Four criticisms of the propaganda model

The propaganda model was attacked for being:

1. A conspiracy theory.

The model was dubbed a conspiracy theory by critics on left and right although Herman says he and Chomsky had looked for structural factors as the only possible root of systematic behaviour and performance patterns.52 The criticism boils down to a misrepresentation of the propaganda model as an intentionally centralised plan akin to Oliver Stone's representation of the assassination of President John F. Kennedy.53

In a paper defending Manufacturing Consent: Political Economy of the Mass Media, Noam Chomsky's collaborator Edward Herman says "the propaganda model describes a decentralized and non-conspiratorial market system of control and processing, although at times the government or one or more private actors may take initiatives and mobilize co-ordinated elite handling of an issue."54

Intention remains an unmeasurable red herring and Herman says: "The model is best described as a guided market system explicitly rejecting conspiracy." And yet, "All we know is that the media and journalists mislead in tandem--some no doubt internalize a propaganda line as true, some may know it is false, but the point is unknowable and irrelevant."55

2. Failure to take account of media professionalism and objectivity.

Professor Dan Hallin56 argues that Chomsky and Herman failed to take account of the maturing of journalist professionalism, which Hallin claims to be "central to understanding how the media operate."57 But Hallin concedes that in protecting and rehabilitating the public sphere "professionalism is surely part of the answer."

To this Herman replies: "Professionalism and objectivity rules are fuzzy, flexible, and superficial manifestations of deeper power and control relationships. Professionalism arose in journalism in the years when the newspaper business was becoming less competitive and more dependent on advertising." Herman cites Ben Bagdikian, who said professionalism has made journalists oblivious to the compromises with authority they are constantly making. "Even Hallin acknowledges that professional journalism can allow something close to complete government control via sourcing domination."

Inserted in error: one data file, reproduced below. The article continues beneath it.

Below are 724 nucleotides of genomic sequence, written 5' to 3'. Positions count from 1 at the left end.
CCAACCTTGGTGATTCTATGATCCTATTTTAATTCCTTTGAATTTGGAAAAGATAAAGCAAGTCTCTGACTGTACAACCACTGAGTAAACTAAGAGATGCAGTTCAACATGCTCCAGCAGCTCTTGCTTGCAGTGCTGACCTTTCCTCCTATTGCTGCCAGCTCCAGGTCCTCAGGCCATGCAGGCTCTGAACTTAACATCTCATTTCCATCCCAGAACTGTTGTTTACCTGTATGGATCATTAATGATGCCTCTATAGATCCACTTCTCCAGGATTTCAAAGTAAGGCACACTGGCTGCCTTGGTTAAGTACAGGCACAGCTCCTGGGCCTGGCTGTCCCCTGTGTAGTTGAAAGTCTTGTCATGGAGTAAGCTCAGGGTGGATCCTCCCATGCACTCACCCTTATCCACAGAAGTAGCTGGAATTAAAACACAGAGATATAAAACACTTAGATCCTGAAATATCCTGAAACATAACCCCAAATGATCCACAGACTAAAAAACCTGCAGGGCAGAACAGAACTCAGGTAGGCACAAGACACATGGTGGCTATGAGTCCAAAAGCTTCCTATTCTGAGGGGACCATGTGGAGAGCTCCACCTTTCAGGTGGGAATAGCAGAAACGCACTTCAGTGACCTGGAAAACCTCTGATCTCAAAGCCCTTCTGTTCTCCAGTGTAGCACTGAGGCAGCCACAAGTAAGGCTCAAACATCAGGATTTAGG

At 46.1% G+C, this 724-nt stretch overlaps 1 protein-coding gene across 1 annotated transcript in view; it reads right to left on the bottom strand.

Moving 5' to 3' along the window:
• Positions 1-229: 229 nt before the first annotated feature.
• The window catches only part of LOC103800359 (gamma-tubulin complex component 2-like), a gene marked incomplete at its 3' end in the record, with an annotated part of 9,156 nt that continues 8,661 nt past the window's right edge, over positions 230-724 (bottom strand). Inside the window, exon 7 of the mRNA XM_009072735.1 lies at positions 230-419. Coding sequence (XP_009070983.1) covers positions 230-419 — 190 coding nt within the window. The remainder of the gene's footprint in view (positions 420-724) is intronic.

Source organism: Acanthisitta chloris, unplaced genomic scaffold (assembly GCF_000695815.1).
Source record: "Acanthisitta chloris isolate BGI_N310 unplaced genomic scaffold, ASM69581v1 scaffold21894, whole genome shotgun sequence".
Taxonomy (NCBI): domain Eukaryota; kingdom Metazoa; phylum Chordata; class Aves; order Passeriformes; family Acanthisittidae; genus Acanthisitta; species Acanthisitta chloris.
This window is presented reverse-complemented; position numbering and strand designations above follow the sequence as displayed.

Whereas Hallin points to US military invention in central America in the 1980s as disproof of the propaganda model, Herman sees the theory borne out by "the failure of the media to report even a tiny fraction of the crimes of the Contras in Nicaragua and the death machines of El Salvador and Guatemala, in contrast with their inflation of Sandinista misdeeds and double standard in reporting on the Nicaraguan election of 1984."

Of the model's left wing critics Herman says: "Some of them found repugnant a wholesale condemnation of a system in which they played a respected role; for them it is a basically sound system, its inequalities of access regrettable but tolerable, its pluralism and competition effectively responding to consumer demands."

3. Failure to explain continued opposition and resistance.

These critics failed to comprehend that the propaganda model is about how the media work, not how effective they are. The objectives of the medical profession are not called into question by the persistence of disease in the world. Herman says: "By the logic of this form of criticism many Soviet citizens did not swallow the lines put forward by Pravda. This demonstrates that Pravda was not serving a state propaganda function."58

4. The propaganda model is too mechanical or functionalist and ignores the existence of space, contestation, and interaction.

These critics would reject any attempt at a model because they prefer to focus on the micro level of how sources organise media strategies to achieve their ends as if this were more legitimate than to study how global corporate efforts influence the media along with the complementary effects of thousands of local strategies. But the propaganda model is only a model, and any model involves deterministic elements, so this is a straw person unless the critics also show that the system is not logically consistent, operates on false premises, or that the predictive power of the determining variables is poor.59 60"

52 Herman, The propaganda model revisited
53 Dir. Oliver Stone, JFK (Warner Bros,1991)
54 Herman, The propaganda model revisited
55 Herman, The propaganda model revisited
56 Chairman of the Communications Department at University of California at San Diego
57 Dan Hallin, Keep America on Top of the World: Television Journalism and the Public Sphere (London: Routledge, 1994). p. 13
58 Herman, The propaganda model revisited
59 For an analysis of this see Noam Chomsky Necessary Illusions: Thought Control in Democratic Societies, (Boston: South End Press 1989) pp 145-148.
60 In a footnote Herman adds: "The only attempt to offer an alternative model was by Nicholas Lemann in the New Republic